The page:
A little over a decade after the release of the original iPhone, it seems we have arrived at some basic grounds rules for phone use in movie theaters: calls are verboten, texting is a major offense, and checking your screen in anything but the most surreptitious manner is frowned upon. But what about when watching a movie at home with others? I’ve found that the proper protocol here has remained largely unspoken—a mistake if we, as a society, want to remain on the same page.
Of course, context matters. If you go over to a friend’s house and they’re rewatching, say, National Treasure 2 for the hundredth time, all bets are presumably off. Texting, chatting, even taking a phone call in the other room seem pretty reasonable. The question I’m posing is this: When you sit down in someone’s home to watch a movie one or more of you has not seen before, when does phone use verge into the unacceptable?
In my personal experience, checking your phone more than four times or so—unless checking on food delivery—is a faux pax. If you’re truly bored or need to attend to other matters, you can ask to stop the movie or leave the room, but texting away while your friend or partner is really engaged is guaranteed to draw deathstares. When I asked Gizmodo staffers about this, however, they seemed divided on what these standards were—or if they even existed at all.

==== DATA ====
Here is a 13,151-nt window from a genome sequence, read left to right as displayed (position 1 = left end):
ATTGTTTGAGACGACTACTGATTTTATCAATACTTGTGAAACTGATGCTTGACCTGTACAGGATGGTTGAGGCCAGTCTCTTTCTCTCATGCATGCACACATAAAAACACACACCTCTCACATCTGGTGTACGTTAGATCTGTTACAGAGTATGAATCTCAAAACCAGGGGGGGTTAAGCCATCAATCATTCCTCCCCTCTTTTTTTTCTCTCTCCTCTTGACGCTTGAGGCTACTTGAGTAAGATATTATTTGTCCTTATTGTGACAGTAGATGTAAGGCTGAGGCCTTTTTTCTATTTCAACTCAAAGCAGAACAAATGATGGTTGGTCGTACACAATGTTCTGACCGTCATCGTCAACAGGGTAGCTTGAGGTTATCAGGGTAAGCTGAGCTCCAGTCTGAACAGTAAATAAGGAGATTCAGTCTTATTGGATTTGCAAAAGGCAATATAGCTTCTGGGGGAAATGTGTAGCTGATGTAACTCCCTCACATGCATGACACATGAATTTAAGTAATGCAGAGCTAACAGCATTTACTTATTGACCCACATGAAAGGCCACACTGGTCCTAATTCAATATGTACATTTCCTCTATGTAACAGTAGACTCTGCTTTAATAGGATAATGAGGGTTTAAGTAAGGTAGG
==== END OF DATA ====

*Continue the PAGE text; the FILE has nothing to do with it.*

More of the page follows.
“the thing that makes phones annoying in theaters is that it is so dark the screen is distracting,” wrote one Gizmodo staffer. “at home the lights are normally on and the phone light isn’t bothersome.”
“i get mad if im watching a movie at home and someone is on their phone,” said another.
“one time my friend made me watch harold and maude because it ‘spoke to her soul’ and i fell asleep and she did not talk to me for two days,” added a third, which wasn’t really relevant but still felt worth including.
What do you think? Are these norms the only thing keeping us from becoming completely smartphone-addicted human slugs, or are they an artificial imposition by totalitarian cinephiles? Let us know in the comments.